Four basic camouflage strategies were identified by Architect and Engineer magazine in 1942: imitation, deception, decoy, and confusion. Imitation camouflage is the most common and widely used technique. It is the blending in with surrounding territory so that the subject is indistinguishable from its setting. Whether it is in the country or city, desert or forest, summer or winter, the subject appears to be part of the surrounding landscape.
Deception camouflage is a method that does not attempt to completely hide the subject but to change its appearance enough that it resembles something of a different or innocuous nature. The principle is employed to deceive the bombardier who is looking for a powerhouse and finds only an "apartment house" with awnings and shrubs. Decoy camouflage is achieved through the construction of dummy objects in conjunction with the concealment of real ones so that enemy bombers will be attracted to false targets. Confusion is the least used camouflage procedure and consists of concealing the subject by impairing vision or judgment by presenting a multiplicity of potential or illogical targets that confuse accurate determination.
In contemporary urban life, "camouflage" is ironically used to both blend in and stand out. The MoMA project takes the art of camouflage and the artifice of simulation a step further by using the simulation itself as a source for design speculation. One might think of this as the simulation of a
Simulation, or using imitated nature to generate a new nature.
Roof gardens are inherently artificial environments. They have limitations of weight loading, there are issues of how to anchor elements and protect the waterproof membrane, as well as environmental issues of wind, access to light, and generally harsh conditions for living plants, including limited maintenance and care. Simultaneously, the design of these spaces is often driven by the desire to impose the imagery of imitated nature onto these built constructions.
JA: Describe your four design proposals for the rooftop according to the categories of imitation, deception, decoy, and confusion.
KS: The most common camouflage strategy is imitation. If you have a building sitting in the middle of the woods, you imitate the woods to blend in. For a building in midtown Manhattan, imitation means employing rectilinear forms that have the shape of skylights, vents, or elevator shafts—the sort of platforms you find on the top of buildings that blend into the urban landscape. So our first scheme was very rectilinear—a kind of Peter Walker scheme.
The second strategy is based on deception, in this case making the rooftop look like something it isn't, as opposed to blending in. I used curvilinear forms to imitate Central Park, which is just a few blocks north of the building. I applied the iconic camouflage pattern you find in military clothing to make reference to Olmsted's landscaping.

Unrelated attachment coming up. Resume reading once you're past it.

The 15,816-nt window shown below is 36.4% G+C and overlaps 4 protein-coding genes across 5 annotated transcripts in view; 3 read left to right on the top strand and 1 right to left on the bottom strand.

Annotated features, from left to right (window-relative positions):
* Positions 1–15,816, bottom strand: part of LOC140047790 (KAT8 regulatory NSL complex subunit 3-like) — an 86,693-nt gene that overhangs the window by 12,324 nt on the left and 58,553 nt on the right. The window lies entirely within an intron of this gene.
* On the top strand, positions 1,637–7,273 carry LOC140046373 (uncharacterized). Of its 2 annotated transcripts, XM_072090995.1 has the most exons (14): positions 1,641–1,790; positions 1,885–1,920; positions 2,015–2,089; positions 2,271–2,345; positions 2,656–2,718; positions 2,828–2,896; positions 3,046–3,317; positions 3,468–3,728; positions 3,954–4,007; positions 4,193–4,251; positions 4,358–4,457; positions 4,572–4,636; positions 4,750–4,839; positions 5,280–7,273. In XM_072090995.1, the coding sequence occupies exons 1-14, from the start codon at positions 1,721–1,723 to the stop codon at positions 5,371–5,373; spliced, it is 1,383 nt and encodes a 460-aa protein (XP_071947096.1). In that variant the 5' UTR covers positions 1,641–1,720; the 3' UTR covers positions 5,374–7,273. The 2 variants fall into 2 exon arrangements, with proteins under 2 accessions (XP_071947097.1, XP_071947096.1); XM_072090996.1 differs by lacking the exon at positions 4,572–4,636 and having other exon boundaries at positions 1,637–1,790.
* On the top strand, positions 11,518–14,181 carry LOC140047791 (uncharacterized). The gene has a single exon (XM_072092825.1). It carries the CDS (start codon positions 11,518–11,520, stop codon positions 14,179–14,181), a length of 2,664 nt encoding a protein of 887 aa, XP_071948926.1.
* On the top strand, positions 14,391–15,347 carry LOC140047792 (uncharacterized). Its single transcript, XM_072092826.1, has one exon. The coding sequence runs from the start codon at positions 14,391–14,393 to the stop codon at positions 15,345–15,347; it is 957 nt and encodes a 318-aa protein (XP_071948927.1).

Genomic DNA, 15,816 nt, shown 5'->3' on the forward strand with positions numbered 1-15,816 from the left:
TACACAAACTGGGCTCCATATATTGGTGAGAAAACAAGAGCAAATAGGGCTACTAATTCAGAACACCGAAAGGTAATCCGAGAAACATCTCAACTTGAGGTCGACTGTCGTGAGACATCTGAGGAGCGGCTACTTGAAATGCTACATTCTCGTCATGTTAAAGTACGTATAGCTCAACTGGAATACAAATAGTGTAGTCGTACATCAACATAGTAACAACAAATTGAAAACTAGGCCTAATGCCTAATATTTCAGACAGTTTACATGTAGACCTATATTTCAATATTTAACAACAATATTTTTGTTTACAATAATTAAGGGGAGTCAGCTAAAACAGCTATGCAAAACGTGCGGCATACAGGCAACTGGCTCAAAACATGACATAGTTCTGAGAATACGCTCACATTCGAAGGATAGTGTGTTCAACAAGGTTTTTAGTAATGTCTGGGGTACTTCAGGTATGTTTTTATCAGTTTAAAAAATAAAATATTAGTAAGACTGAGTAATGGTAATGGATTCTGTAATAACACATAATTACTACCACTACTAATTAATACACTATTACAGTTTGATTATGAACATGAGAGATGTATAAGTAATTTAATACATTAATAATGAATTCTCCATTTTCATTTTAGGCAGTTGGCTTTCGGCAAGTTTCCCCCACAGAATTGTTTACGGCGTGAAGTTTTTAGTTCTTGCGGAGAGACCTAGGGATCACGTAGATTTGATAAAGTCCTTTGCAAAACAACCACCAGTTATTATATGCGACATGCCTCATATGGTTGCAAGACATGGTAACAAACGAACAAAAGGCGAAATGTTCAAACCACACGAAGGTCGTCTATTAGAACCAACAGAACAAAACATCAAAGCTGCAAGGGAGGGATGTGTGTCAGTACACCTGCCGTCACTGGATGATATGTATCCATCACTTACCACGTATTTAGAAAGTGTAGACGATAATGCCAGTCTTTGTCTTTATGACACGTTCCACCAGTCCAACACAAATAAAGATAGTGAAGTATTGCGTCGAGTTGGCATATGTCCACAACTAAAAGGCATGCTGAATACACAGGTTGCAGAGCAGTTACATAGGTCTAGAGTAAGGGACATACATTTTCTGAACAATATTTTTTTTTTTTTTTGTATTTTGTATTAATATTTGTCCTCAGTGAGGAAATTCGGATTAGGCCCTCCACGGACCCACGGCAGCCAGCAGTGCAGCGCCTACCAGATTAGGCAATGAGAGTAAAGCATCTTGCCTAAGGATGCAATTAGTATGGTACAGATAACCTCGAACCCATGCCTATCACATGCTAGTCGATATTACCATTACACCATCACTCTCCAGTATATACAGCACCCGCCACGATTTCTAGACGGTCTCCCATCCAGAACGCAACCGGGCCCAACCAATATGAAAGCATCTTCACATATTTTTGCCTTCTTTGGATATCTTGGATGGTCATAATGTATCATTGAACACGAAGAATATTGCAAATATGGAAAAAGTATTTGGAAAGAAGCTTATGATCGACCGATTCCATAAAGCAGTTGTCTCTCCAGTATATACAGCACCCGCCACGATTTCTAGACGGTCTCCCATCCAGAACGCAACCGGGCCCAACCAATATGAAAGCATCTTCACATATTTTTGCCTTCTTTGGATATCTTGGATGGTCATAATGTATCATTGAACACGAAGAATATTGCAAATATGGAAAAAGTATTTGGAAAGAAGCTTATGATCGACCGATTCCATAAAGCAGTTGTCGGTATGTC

Decoy is the third approach, the one where you basically throw the viewer off track by building a dummy target. For that scheme I created a folded landscape that was neither building nor nature—it was just a false thing up there, a red herring.
The fourth strategy was confusion. In the magazine article this approach was described as building fires or something else to obscure the vision of the pilots. I interpreted it as just doing
In the late 1930s and early 1940s, the role of camouflage in defense was discussed in various architecture magazines.
"CAMOUFLAGE-aesthetics and technique," Architectural Review vol. 96 (September 1944)
"Industrial Plant Protection," Architectural Forum vol. 77 (August 1942)
"Industrial Plant Protection," Architectural Forum vol. 77 (August 1942)
"The Camoufleur and His Craft," The Builder vol. 157 (October 1939)
Camouflage design concept alternatives for the roof garden
34 MOMA ROOF GARDEN
1) Black pebbles
2) White pebbles
1) Black pebbles
2) White pebbles
3) Crushed glass
LEFT: Camouflage materials, initial palette RIGHT: Comparison of alternate camouflage studies
LEFT: Selected design: "deception" RIGHT: Camouflage materials, initial palette
Black recycled rubber White pebbles Crushed glass
Black recycled rubber White pebbles Crushed glass
Camouflage materials, final palette something so strange and far out that it wouldn't be clear what the hell it was. This scheme had great big daisy shapes floating on the roof like mutant giant lily pads.
JA: There seems to be a consistent use of faux plants, rocks, and paving textures that ignores the phenomenological potential and inherent mutability of landscape media—characteristics that could play into ideas of deception, confusion, and so on. How does investigation of materiality enter into these schemes?